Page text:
Such a report would not allow those using the name of primary care for training that resulted in a minority of graduates found in primary care. This training is properly termed non-primary care training.
Such a report would recommend that funding for primary care training be specific for primary care result, especially in a nation desperate for primary care. Such a primary care report would question the ability of flexible primary care sources to deliver primary care with so few total graduates entering primary care and even fewer remaining in primary care over the years after graduation – a guarantee of workforce too small and least experienced. Does Primary Care Experience Matter? With short term primary care stays, one could argue that the training was largely wasted with little chance for continuity, little chance to understand patients or populations, and little chance to become a part of the health care team.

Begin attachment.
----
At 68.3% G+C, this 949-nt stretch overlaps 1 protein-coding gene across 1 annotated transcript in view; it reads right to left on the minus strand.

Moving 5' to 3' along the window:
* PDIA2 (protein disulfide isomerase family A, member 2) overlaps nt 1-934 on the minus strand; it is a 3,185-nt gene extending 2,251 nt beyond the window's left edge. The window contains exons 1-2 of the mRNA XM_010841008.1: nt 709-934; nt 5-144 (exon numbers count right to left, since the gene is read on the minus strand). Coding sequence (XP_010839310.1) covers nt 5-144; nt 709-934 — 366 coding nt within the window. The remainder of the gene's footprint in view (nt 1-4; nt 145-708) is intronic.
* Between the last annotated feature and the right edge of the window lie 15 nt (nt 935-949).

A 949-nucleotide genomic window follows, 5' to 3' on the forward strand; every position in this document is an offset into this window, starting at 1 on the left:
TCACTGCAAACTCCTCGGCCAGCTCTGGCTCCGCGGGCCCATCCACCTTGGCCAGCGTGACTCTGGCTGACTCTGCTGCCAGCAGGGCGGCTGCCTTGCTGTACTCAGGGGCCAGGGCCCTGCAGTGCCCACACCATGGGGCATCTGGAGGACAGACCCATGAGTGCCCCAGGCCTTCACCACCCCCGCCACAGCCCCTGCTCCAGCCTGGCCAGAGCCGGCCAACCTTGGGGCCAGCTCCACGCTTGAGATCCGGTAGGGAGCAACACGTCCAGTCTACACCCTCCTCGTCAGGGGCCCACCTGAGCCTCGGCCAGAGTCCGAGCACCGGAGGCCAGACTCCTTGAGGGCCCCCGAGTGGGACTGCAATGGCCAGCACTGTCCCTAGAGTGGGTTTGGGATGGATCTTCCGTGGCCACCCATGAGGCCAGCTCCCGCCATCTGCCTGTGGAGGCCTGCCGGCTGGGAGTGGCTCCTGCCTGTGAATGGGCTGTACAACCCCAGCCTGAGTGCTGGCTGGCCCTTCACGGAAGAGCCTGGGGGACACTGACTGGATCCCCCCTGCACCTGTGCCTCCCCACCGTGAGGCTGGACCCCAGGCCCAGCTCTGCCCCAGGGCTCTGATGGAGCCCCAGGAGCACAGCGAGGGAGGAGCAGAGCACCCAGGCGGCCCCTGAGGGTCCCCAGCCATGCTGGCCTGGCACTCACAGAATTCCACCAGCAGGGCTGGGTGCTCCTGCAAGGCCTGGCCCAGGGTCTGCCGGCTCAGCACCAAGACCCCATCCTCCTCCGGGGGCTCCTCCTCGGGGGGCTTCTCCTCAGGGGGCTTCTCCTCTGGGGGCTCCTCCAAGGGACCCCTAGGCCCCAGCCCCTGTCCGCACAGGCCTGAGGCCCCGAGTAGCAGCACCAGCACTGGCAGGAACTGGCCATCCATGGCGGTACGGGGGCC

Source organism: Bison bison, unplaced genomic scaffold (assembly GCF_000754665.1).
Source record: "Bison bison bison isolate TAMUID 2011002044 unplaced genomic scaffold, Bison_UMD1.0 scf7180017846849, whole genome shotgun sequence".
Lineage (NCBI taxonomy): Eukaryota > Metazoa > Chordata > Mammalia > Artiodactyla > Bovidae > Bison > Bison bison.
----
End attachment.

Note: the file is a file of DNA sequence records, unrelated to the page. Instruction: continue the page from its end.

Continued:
Such a report would clearly indicate failed US health policy regarding primary care. Such a report years ago would have led to redesigns of training and support long before the major recessions and cuts of the current time period. Delays in this understanding make it most difficult for the necessary redesign with substantially more spend on primary care – during a time when any increased expenditures seems unlikely.